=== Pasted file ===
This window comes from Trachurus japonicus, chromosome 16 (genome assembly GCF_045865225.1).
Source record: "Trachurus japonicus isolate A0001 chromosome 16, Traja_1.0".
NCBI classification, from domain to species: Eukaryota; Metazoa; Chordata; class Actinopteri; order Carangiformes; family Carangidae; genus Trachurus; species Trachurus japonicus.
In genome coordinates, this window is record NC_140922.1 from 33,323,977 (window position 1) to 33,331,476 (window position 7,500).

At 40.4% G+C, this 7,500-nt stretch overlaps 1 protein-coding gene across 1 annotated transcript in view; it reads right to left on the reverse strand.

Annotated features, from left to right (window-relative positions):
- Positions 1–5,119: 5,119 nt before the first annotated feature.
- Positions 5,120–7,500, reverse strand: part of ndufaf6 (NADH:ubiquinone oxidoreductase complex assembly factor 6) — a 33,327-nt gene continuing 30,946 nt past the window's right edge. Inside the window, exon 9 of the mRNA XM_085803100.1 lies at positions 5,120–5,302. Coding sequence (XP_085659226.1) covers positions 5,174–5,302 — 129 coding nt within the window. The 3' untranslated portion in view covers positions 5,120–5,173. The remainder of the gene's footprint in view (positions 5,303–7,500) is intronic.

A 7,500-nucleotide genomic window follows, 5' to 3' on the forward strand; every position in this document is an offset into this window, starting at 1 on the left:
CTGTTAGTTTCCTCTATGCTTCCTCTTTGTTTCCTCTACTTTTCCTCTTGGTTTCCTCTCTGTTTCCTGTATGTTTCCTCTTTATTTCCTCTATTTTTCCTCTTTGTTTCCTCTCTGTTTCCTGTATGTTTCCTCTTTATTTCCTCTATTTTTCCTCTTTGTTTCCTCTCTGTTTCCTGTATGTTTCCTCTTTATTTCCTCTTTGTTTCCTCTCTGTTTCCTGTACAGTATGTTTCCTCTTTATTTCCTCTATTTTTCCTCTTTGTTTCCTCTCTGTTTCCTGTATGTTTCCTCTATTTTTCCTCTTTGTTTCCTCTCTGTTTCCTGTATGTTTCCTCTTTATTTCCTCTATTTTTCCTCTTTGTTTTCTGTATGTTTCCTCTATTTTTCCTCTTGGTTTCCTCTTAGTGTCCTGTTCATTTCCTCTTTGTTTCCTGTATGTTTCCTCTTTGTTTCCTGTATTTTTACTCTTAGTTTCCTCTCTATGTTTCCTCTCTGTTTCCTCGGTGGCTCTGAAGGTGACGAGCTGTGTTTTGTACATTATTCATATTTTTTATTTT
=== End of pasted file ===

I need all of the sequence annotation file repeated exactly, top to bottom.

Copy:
This window comes from Trachurus japonicus, chromosome 16 (genome assembly GCF_045865225.1).
Source record: "Trachurus japonicus isolate A0001 chromosome 16, Traja_1.0".
NCBI classification, from domain to species: Eukaryota; Metazoa; Chordata; class Actinopteri; order Carangiformes; family Carangidae; genus Trachurus; species Trachurus japonicus.
In genome coordinates, this window is record NC_140922.1 from 33,323,977 (window position 1) to 33,331,476 (window position 7,500).

At 40.4% G+C, this 7,500-nt stretch overlaps 1 protein-coding gene across 1 annotated transcript in view; it reads right to left on the reverse strand.

Annotated features, from left to right (window-relative positions):
- Positions 1–5,119: 5,119 nt before the first annotated feature.
- Positions 5,120–7,500, reverse strand: part of ndufaf6 (NADH:ubiquinone oxidoreductase complex assembly factor 6) — a 33,327-nt gene continuing 30,946 nt past the window's right edge. Inside the window, exon 9 of the mRNA XM_085803100.1 lies at positions 5,120–5,302. Coding sequence (XP_085659226.1) covers positions 5,174–5,302 — 129 coding nt within the window. The 3' untranslated portion in view covers positions 5,120–5,173. The remainder of the gene's footprint in view (positions 5,303–7,500) is intronic.

A 7,500-nucleotide genomic window follows, 5' to 3' on the forward strand; every position in this document is an offset into this window, starting at 1 on the left:
CTGTTAGTTTCCTCTATGCTTCCTCTTTGTTTCCTCTACTTTTCCTCTTGGTTTCCTCTCTGTTTCCTGTATGTTTCCTCTTTATTTCCTCTATTTTTCCTCTTTGTTTCCTCTCTGTTTCCTGTATGTTTCCTCTTTATTTCCTCTATTTTTCCTCTTTGTTTCCTCTCTGTTTCCTGTATGTTTCCTCTTTATTTCCTCTTTGTTTCCTCTCTGTTTCCTGTACAGTATGTTTCCTCTTTATTTCCTCTATTTTTCCTCTTTGTTTCCTCTCTGTTTCCTGTATGTTTCCTCTATTTTTCCTCTTTGTTTCCTCTCTGTTTCCTGTATGTTTCCTCTTTATTTCCTCTATTTTTCCTCTTTGTTTTCTGTATGTTTCCTCTATTTTTCCTCTTGGTTTCCTCTTAGTGTCCTGTTCATTTCCTCTTTGTTTCCTGTATGTTTCCTCTTTGTTTCCTGTATTTTTACTCTTAGTTTCCTCTCTATGTTTCCTCTCTGTTTCCTCGGTGGCTCTGAAGGTGACGAGCTGTGTTTTGTACATTATTCATATTTTTTATTTT